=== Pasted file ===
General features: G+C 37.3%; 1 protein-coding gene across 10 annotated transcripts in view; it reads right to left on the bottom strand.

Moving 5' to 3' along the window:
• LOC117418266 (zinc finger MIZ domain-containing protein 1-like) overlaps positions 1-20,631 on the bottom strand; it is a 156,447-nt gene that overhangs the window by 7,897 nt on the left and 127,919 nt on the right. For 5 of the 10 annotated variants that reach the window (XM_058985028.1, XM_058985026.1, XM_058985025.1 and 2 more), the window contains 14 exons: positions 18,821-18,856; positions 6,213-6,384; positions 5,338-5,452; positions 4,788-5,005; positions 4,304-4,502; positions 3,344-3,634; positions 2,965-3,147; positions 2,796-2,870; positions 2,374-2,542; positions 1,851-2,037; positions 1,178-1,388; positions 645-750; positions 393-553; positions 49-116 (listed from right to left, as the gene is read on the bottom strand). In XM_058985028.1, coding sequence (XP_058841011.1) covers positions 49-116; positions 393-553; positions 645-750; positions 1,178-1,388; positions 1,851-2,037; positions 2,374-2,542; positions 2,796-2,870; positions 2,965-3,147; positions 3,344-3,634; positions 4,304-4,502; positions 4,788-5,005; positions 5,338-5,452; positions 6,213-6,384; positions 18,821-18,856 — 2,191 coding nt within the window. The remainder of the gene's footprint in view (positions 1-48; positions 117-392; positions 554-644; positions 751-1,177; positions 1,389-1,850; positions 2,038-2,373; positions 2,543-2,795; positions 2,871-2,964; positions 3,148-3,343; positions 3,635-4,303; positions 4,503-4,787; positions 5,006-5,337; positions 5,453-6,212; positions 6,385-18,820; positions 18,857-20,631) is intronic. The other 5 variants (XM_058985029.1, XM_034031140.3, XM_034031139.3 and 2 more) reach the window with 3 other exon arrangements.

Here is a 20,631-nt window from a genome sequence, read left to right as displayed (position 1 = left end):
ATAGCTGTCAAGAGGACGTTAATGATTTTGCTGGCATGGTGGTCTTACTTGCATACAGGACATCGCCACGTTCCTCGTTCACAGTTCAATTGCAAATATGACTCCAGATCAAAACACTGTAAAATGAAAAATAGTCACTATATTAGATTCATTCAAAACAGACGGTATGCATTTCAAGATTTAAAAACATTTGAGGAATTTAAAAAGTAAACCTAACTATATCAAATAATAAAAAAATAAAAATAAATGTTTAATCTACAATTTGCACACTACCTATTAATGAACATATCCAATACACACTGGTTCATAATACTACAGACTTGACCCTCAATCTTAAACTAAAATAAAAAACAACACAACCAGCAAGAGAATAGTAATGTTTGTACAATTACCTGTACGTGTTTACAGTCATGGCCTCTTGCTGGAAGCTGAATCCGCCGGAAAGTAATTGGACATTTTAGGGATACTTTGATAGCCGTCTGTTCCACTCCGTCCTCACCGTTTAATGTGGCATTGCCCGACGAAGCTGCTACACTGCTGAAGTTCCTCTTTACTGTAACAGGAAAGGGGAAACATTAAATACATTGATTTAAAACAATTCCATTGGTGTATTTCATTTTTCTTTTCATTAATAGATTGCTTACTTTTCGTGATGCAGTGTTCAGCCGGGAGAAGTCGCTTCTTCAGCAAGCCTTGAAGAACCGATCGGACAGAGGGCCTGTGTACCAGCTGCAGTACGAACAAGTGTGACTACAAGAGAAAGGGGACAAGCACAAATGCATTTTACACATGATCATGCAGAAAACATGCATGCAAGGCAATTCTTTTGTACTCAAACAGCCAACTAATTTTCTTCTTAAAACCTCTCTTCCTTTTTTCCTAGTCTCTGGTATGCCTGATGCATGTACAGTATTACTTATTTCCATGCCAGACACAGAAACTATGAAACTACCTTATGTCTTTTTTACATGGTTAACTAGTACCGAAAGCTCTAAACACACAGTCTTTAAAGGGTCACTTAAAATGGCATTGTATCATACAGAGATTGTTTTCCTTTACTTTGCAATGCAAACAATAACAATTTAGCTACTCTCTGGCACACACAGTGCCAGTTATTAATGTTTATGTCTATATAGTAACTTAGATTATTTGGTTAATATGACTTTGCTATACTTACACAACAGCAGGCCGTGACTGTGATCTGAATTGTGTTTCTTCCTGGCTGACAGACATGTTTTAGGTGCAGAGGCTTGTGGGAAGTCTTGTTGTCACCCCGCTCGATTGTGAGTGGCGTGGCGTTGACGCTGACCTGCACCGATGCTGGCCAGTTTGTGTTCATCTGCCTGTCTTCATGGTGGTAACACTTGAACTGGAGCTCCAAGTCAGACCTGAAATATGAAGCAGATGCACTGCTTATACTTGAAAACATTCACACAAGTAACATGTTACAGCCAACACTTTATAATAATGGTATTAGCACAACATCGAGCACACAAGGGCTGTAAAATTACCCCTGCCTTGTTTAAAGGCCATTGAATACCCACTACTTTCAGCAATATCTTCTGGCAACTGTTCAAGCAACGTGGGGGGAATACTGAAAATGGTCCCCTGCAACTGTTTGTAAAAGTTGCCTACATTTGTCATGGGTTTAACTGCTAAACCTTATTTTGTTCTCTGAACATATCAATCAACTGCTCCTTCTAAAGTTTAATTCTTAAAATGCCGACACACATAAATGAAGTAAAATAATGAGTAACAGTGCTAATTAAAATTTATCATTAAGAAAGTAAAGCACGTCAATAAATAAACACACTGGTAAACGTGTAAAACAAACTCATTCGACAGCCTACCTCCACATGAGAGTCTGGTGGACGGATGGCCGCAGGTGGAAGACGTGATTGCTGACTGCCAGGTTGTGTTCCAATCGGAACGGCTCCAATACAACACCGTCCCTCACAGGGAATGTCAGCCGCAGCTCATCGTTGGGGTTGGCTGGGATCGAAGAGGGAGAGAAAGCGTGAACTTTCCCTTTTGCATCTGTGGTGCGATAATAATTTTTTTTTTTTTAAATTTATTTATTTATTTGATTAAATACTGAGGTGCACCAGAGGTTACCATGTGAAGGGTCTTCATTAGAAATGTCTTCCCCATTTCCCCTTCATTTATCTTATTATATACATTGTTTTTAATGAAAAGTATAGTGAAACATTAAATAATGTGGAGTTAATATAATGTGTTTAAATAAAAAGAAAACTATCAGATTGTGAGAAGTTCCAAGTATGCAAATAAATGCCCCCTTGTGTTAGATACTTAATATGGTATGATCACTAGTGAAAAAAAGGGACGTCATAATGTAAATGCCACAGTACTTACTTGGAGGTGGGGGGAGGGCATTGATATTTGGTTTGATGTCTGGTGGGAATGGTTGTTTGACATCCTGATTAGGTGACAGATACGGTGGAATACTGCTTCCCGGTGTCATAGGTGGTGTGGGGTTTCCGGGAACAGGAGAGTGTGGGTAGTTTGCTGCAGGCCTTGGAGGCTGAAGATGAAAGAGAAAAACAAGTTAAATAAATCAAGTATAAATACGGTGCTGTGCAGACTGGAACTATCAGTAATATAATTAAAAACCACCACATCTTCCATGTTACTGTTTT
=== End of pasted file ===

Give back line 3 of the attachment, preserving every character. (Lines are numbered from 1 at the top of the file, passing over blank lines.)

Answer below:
• LOC117418266 (zinc finger MIZ domain-containing protein 1-like) overlaps positions 1-20,631 on the bottom strand; it is a 156,447-nt gene that overhangs the window by 7,897 nt on the left and 127,919 nt on the right. For 5 of the 10 annotated variants that reach the window (XM_058985028.1, XM_058985026.1, XM_058985025.1 and 2 more), the window contains 14 exons: positions 18,821-18,856; positions 6,213-6,384; positions 5,338-5,452; positions 4,788-5,005; positions 4,304-4,502; positions 3,344-3,634; positions 2,965-3,147; positions 2,796-2,870; positions 2,374-2,542; positions 1,851-2,037; positions 1,178-1,388; positions 645-750; positions 393-553; positions 49-116 (listed from right to left, as the gene is read on the bottom strand). In XM_058985028.1, coding sequence (XP_058841011.1) covers positions 49-116; positions 393-553; positions 645-750; positions 1,178-1,388; positions 1,851-2,037; positions 2,374-2,542; positions 2,796-2,870; positions 2,965-3,147; positions 3,344-3,634; positions 4,304-4,502; positions 4,788-5,005; positions 5,338-5,452; positions 6,213-6,384; positions 18,821-18,856 — 2,191 coding nt within the window. The remainder of the gene's footprint in view (positions 1-48; positions 117-392; positions 554-644; positions 751-1,177; positions 1,389-1,850; positions 2,038-2,373; positions 2,543-2,795; positions 2,871-2,964; positions 3,148-3,343; positions 3,635-4,303; positions 4,503-4,787; positions 5,006-5,337; positions 5,453-6,212; positions 6,385-18,820; positions 18,857-20,631) is intronic. The other 5 variants (XM_058985029.1, XM_034031140.3, XM_034031139.3 and 2 more) reach the window with 3 other exon arrangements.